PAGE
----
Lastly, we zoom way out and we see the blessed man against the backdrop of the world. And against this backdrop, the blessed man is meant to be seen in contrast to the world. Jesus explains 3 types of contrast. He spends a bit more time explaining each. First, embedded in the last two blessings, is the topic of persecution. Matthew 5:10-11. You know Jesus is getting serious about the matter when he changed from the third person to directly addressing the audience. It’s his “listen up” moment. As if it’s not strange enough he is blessing the persecuted in verse 10, in verse 11, he repeats it by saying “Blessed are you when others revile you and persecute you”. Just to make sure they heard it. In Matthew 5:12, he then gives an encouragement on top of the blessing to ask them to “rejoice and be glad for the reward is great in heaven”. A directed-repeat, a blessing and an encouragement. Three rounds!! We know that persecution is serious matter to Jesus and he is warning us that in contrast to the world, the blessed man will be persecuted. Next comes Salt to the earth and light to the world (Matt 5:13-16). Salt is a preservative and it brings flavours out of food. Jesus is basically saying we are to be like salt. Preserving and slowing the decay process and bring goodness out of people around us. The alternative? Unsalty salt. Again, he’s addressing a crowd of followers, NOT unbelievers! Here he’s warning against ineffective supposed converts. Harsh words!! He says for they are “to be thrown out and trampled on”. Same with the light. Jesus is saying it is impossible for someone that follows me to not shine. Impossible!! It makes no sense! Like the city on the hill or a lamp in the house. It is impossible to not shine.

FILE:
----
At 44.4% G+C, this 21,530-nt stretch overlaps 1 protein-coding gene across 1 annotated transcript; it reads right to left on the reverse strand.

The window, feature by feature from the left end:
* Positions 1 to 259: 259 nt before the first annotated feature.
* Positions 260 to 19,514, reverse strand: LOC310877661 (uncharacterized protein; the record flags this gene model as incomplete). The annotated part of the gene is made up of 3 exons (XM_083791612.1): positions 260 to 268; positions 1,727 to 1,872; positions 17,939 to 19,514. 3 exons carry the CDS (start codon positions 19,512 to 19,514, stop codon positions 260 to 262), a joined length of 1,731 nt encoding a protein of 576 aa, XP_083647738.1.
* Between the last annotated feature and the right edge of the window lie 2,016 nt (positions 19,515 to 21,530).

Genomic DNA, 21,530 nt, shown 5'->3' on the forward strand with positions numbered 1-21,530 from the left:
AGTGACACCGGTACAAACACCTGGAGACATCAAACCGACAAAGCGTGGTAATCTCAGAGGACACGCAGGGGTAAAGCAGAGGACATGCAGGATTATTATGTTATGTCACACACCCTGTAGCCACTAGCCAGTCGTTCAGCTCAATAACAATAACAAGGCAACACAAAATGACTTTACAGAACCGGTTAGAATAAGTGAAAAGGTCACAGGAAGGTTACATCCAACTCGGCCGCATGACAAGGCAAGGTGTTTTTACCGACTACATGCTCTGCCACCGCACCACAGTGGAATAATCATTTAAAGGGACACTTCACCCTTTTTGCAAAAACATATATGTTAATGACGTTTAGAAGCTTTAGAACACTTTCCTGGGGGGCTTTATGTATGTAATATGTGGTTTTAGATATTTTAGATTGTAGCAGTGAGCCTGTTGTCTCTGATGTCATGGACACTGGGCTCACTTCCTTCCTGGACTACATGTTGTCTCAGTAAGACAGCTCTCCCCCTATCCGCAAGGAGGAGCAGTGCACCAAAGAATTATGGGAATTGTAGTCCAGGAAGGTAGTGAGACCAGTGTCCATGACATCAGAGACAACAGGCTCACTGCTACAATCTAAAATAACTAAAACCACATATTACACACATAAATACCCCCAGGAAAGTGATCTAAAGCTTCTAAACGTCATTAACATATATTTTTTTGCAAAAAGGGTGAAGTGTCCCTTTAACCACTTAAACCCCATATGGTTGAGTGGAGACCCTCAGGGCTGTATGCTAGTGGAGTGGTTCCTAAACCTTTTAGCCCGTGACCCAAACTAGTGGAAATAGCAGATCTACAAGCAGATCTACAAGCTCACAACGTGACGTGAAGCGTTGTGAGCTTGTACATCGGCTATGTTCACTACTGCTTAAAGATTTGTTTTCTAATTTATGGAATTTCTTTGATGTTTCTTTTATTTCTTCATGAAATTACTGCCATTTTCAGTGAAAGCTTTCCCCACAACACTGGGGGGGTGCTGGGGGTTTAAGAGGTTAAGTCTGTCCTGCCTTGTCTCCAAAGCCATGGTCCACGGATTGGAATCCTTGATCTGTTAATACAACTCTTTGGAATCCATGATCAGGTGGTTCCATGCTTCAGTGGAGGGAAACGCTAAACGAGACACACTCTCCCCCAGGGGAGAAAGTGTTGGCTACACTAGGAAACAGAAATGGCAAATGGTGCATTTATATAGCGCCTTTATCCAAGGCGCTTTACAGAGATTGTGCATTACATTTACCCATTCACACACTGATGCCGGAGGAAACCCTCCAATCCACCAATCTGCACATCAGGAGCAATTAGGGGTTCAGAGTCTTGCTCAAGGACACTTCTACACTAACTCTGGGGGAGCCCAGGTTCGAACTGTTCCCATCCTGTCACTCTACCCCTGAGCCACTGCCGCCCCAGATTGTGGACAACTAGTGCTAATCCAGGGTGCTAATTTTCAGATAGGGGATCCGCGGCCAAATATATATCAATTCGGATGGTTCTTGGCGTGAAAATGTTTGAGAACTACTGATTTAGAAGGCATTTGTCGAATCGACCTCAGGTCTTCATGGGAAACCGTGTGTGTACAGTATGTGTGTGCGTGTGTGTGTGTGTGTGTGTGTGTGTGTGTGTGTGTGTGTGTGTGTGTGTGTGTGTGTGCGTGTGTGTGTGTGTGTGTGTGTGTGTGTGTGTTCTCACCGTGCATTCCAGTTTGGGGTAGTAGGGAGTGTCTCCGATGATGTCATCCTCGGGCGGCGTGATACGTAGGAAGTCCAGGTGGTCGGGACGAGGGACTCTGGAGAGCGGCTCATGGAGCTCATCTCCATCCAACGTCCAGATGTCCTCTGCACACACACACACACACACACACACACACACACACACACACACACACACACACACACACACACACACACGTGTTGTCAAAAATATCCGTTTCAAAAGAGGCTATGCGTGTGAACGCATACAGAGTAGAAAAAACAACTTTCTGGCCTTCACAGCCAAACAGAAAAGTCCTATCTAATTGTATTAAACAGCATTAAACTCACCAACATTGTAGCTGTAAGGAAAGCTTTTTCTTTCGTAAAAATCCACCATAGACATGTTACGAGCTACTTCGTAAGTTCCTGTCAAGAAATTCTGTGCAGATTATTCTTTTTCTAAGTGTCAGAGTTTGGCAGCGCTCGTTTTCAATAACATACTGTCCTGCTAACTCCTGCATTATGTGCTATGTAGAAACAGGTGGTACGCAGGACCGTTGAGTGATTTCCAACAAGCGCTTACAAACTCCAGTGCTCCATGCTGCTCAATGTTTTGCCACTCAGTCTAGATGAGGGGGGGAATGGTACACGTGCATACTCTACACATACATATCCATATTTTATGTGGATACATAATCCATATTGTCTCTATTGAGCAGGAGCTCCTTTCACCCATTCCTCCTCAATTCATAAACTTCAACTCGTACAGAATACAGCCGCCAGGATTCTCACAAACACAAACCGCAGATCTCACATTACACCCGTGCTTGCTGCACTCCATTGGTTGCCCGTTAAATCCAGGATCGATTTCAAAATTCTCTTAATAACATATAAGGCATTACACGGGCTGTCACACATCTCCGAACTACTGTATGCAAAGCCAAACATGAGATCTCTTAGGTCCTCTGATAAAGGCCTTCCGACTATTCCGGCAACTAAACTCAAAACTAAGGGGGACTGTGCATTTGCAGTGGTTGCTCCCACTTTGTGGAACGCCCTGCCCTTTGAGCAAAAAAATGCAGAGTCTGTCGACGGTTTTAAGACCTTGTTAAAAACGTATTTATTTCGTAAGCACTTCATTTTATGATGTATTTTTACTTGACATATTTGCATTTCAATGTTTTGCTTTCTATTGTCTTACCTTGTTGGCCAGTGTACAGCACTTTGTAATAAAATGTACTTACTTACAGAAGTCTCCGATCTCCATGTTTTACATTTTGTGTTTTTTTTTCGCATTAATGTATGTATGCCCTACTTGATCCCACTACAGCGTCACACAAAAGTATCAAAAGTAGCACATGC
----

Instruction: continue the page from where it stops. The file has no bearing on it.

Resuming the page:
So how does these relate to the modern day Christian? To the really devoted follower in the time of Jesus, his sermon so far seems to be impossible to achieve. How will they ever – inherit the earth, get the Kingdom of heaven, see God, receive mercy, be comforted – at all? Of course in the next few verses Jesus hints to them the answer that it is indeed possible through him who is here to fulfil the law. But for us, present day Christians, the difference is we have this assurance of salvation because we have the completed redemption plan picture through Jesus’s death. In fact, we have no excuse unlike Jesus’s followers 2000 years ago on the mountain. They may not fully understand how they can ever achieve what Jesus is demanding. He could have said, “I will die and resurrect and do all the justifying. You just sit back and relax!” He didn’t. Instead, he says brace for impact. This is how a follower of mine looks like through today’s passage. For us as the modern day follower of Jesus, we now know we are called Sons of God. People who are going to see God and inherit the earth and the kingdom of God. We know we are waiting in this certain hope. For now until that time, we are his representatives. And as representatives, we are to live looking like this blessed man.
So let’s conclude. Jesus says from the inside out, my follower knows he is spiritually bankrupt. He mourns as I do for the lost. He is meek. He longs for righteousness. He shows mercy when others wrong him. He seeks holiness through purity. He lives in harmony as a peacemaker with others. And if he is and does all these things, he WILL naturally and surely bear marks of persecution because he’ll rub against the world. He should be the goodness that holds decay together and brings out the best in people. He can’t help himself but be the light among dark and sinful situations and places. Friends, if we call ourselves followers of this Jesus. Do we bear any resemblance to this blessed man that Jesus has painted before us? When the world look at us, can they see this blessed man to persecute? Do they cling onto us because we are so salty we bring out the best in them? Do we stand out in sinful and dark situations? I pray we will never be dim and indistinguishable. I pray hard that we never feel un-persecuted!
Thoughts? Constructive criticisms? Comments? Always happy to sharpen the skill.